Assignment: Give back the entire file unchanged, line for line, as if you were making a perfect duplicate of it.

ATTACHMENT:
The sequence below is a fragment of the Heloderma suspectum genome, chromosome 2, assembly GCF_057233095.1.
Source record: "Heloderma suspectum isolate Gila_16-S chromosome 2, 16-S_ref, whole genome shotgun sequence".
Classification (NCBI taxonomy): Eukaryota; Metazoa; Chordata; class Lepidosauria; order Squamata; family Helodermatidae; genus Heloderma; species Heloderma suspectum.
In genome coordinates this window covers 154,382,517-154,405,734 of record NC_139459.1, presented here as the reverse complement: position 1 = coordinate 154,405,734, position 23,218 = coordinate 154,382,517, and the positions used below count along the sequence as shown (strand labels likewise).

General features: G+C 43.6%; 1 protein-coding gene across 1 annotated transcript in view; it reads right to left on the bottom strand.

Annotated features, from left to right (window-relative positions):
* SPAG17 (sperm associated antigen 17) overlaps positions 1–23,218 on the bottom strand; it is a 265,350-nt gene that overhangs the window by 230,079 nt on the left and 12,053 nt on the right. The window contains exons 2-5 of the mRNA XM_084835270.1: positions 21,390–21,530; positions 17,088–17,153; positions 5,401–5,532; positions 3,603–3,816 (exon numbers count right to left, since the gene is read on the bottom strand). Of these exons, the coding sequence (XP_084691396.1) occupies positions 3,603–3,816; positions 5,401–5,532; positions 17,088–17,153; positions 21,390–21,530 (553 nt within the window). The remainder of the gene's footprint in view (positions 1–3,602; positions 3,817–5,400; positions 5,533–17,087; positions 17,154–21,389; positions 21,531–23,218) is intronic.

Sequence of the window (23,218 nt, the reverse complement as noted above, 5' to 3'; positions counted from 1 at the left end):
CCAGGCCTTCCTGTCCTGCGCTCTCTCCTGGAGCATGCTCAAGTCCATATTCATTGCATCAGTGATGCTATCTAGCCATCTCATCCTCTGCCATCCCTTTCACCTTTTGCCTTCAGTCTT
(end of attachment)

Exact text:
The sequence below is a fragment of the Heloderma suspectum genome, chromosome 2, assembly GCF_057233095.1.
Source record: "Heloderma suspectum isolate Gila_16-S chromosome 2, 16-S_ref, whole genome shotgun sequence".
Classification (NCBI taxonomy): Eukaryota; Metazoa; Chordata; class Lepidosauria; order Squamata; family Helodermatidae; genus Heloderma; species Heloderma suspectum.
In genome coordinates this window covers 154,382,517-154,405,734 of record NC_139459.1, presented here as the reverse complement: position 1 = coordinate 154,405,734, position 23,218 = coordinate 154,382,517, and the positions used below count along the sequence as shown (strand labels likewise).

General features: G+C 43.6%; 1 protein-coding gene across 1 annotated transcript in view; it reads right to left on the bottom strand.

Annotated features, from left to right (window-relative positions):
* SPAG17 (sperm associated antigen 17) overlaps positions 1–23,218 on the bottom strand; it is a 265,350-nt gene that overhangs the window by 230,079 nt on the left and 12,053 nt on the right. The window contains exons 2-5 of the mRNA XM_084835270.1: positions 21,390–21,530; positions 17,088–17,153; positions 5,401–5,532; positions 3,603–3,816 (exon numbers count right to left, since the gene is read on the bottom strand). Of these exons, the coding sequence (XP_084691396.1) occupies positions 3,603–3,816; positions 5,401–5,532; positions 17,088–17,153; positions 21,390–21,530 (553 nt within the window). The remainder of the gene's footprint in view (positions 1–3,602; positions 3,817–5,400; positions 5,533–17,087; positions 17,154–21,389; positions 21,531–23,218) is intronic.

Sequence of the window (23,218 nt, the reverse complement as noted above, 5' to 3'; positions counted from 1 at the left end):
CCAGGCCTTCCTGTCCTGCGCTCTCTCCTGGAGCATGCTCAAGTCCATATTCATTGCATCAGTGATGCTATCTAGCCATCTCATCCTCTGCCATCCCTTTCACCTTTTGCCTTCAGTCTT